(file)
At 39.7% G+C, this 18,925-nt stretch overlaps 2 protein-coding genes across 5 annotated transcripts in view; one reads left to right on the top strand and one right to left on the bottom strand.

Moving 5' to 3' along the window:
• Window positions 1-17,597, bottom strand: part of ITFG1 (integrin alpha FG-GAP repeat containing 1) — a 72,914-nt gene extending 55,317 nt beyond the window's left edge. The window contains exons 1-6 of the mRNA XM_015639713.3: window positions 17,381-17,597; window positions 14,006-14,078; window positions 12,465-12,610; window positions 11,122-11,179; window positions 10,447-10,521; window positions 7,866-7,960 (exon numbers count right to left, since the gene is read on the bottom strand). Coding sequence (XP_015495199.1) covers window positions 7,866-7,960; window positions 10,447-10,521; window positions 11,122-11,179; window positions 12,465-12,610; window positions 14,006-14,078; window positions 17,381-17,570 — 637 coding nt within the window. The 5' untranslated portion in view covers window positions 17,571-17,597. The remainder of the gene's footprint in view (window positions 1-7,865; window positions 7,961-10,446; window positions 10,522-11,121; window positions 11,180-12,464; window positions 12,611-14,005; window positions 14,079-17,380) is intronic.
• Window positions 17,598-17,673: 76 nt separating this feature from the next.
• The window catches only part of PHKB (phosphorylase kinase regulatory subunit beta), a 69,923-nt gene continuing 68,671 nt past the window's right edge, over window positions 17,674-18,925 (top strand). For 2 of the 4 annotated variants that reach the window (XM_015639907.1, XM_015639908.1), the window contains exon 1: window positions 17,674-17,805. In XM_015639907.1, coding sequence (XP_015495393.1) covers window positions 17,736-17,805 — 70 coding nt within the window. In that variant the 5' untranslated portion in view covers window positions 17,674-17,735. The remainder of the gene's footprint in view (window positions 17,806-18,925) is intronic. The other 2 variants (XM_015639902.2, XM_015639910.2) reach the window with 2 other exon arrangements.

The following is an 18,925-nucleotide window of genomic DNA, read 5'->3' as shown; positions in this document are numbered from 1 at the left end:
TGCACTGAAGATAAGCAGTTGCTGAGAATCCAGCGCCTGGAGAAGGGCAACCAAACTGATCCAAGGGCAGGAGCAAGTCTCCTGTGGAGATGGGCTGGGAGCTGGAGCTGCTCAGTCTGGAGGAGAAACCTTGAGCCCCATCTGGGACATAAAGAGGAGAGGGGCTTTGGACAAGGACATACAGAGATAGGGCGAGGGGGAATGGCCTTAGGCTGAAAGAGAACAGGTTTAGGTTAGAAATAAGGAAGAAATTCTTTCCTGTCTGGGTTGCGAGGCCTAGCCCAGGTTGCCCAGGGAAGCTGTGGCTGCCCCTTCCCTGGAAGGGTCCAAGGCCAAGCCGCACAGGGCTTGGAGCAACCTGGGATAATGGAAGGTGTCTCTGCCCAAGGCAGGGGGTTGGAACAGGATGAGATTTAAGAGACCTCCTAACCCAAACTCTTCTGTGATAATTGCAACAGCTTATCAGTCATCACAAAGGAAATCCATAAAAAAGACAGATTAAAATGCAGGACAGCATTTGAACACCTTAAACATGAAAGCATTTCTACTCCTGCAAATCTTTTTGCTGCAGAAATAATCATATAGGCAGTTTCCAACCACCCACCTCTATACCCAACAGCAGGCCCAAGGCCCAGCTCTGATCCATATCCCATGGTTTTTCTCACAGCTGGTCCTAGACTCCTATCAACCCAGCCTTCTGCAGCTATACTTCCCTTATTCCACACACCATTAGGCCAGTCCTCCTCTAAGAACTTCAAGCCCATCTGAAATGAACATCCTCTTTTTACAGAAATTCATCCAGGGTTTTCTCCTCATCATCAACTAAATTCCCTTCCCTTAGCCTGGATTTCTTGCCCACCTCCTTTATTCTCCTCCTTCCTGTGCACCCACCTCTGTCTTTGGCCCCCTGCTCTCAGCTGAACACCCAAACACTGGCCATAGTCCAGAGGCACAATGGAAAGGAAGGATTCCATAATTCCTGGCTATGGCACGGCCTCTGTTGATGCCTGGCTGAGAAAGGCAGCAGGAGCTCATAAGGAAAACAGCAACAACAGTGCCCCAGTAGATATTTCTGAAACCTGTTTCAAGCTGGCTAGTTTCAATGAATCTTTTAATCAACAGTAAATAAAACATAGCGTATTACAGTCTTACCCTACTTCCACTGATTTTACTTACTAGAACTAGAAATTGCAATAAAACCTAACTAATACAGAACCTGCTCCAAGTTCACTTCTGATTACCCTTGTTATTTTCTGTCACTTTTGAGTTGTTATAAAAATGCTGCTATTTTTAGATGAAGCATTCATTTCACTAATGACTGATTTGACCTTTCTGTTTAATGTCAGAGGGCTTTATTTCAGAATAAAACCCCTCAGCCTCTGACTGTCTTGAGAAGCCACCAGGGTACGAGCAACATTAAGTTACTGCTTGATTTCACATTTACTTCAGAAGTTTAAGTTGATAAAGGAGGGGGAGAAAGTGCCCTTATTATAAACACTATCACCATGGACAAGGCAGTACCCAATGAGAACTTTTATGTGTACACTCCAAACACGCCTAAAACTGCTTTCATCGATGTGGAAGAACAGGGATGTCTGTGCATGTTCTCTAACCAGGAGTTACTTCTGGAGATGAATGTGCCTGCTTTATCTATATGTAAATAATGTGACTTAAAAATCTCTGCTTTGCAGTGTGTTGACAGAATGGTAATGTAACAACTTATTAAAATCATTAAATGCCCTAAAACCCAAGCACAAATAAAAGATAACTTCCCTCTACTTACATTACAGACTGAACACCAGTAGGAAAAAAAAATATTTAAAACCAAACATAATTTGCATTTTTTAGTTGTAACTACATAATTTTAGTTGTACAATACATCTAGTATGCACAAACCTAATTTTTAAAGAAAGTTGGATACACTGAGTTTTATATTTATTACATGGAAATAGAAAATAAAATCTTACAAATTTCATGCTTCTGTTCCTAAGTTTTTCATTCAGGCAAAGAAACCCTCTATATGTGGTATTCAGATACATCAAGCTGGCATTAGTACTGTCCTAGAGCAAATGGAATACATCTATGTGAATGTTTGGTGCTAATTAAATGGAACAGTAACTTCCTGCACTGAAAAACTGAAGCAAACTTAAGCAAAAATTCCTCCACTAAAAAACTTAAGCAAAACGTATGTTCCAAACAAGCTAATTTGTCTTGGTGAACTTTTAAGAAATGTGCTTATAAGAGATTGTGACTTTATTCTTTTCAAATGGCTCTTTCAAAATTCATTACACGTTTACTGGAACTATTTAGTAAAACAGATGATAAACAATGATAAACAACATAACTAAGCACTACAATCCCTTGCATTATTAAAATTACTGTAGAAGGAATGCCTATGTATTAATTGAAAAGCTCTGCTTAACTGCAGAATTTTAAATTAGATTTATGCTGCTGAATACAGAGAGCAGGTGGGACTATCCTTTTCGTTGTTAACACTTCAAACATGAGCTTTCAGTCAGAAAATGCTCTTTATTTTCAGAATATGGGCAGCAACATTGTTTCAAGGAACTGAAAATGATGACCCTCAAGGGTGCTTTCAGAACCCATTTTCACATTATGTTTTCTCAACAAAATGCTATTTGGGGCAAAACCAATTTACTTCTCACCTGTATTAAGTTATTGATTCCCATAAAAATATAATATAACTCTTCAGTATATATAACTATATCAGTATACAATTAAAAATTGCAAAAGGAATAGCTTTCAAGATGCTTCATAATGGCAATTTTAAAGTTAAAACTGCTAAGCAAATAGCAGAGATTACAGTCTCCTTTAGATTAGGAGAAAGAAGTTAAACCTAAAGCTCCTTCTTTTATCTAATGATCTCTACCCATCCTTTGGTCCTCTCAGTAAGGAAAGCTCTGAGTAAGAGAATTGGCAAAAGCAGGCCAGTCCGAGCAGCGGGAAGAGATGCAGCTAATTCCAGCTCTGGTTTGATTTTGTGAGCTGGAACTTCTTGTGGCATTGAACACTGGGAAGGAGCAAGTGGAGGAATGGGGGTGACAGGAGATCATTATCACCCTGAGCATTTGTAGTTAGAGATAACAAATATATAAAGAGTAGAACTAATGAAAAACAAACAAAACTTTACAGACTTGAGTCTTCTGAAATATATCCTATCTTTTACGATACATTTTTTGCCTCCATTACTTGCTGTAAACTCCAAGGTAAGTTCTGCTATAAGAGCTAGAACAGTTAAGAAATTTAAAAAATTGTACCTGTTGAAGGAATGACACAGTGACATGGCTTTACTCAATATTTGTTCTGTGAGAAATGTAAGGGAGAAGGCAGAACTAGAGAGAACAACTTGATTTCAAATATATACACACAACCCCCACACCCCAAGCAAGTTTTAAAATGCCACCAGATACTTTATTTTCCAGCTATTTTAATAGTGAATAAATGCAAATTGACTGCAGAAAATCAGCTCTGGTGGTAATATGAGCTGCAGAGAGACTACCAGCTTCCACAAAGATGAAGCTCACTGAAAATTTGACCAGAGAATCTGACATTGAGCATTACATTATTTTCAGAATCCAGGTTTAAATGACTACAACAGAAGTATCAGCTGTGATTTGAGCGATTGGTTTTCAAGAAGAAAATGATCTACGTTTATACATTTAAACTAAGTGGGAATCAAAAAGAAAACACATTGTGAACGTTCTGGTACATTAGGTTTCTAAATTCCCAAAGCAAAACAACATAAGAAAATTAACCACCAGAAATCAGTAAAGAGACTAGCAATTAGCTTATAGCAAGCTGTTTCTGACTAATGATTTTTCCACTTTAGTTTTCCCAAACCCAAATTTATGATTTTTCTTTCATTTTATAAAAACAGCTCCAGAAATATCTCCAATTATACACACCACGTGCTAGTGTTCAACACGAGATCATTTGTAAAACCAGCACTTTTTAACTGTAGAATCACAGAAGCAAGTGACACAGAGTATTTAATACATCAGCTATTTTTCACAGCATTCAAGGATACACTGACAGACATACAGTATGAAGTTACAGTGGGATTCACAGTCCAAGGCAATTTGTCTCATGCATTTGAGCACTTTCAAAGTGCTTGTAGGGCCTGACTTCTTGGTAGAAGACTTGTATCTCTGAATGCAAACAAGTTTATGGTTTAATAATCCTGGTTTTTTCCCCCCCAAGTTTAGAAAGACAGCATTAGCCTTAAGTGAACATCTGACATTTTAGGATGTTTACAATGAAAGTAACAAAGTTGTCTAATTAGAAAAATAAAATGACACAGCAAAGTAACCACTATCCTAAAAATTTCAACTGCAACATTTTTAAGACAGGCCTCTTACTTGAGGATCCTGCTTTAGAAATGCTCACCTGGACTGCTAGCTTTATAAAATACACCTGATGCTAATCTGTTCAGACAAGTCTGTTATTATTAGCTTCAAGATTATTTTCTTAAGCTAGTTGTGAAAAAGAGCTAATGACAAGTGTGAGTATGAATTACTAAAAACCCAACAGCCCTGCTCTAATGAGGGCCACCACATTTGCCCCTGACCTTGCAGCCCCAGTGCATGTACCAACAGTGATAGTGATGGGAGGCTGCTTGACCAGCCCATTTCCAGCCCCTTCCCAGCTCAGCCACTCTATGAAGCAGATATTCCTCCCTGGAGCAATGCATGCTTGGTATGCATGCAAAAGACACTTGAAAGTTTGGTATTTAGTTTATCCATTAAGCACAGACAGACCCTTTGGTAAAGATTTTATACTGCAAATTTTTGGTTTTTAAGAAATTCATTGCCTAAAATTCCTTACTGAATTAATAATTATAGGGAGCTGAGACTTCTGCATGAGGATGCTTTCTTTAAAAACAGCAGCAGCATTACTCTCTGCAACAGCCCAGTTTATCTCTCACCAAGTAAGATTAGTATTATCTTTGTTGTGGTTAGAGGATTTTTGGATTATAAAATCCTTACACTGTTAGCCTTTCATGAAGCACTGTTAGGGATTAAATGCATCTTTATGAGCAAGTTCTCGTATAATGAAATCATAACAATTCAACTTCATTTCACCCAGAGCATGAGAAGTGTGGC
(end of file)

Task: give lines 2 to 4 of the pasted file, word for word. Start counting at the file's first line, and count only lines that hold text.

Moving 5' to 3' along the window:
• Window positions 1-17,597, bottom strand: part of ITFG1 (integrin alpha FG-GAP repeat containing 1) — a 72,914-nt gene extending 55,317 nt beyond the window's left edge. The window contains exons 1-6 of the mRNA XM_015639713.3: window positions 17,381-17,597; window positions 14,006-14,078; window positions 12,465-12,610; window positions 11,122-11,179; window positions 10,447-10,521; window positions 7,866-7,960 (exon numbers count right to left, since the gene is read on the bottom strand). Coding sequence (XP_015495199.1) covers window positions 7,866-7,960; window positions 10,447-10,521; window positions 11,122-11,179; window positions 12,465-12,610; window positions 14,006-14,078; window positions 17,381-17,570 — 637 coding nt within the window. The 5' untranslated portion in view covers window positions 17,571-17,597. The remainder of the gene's footprint in view (window positions 1-7,865; window positions 7,961-10,446; window positions 10,522-11,121; window positions 11,180-12,464; window positions 12,611-14,005; window positions 14,079-17,380) is intronic.
• Window positions 17,598-17,673: 76 nt separating this feature from the next.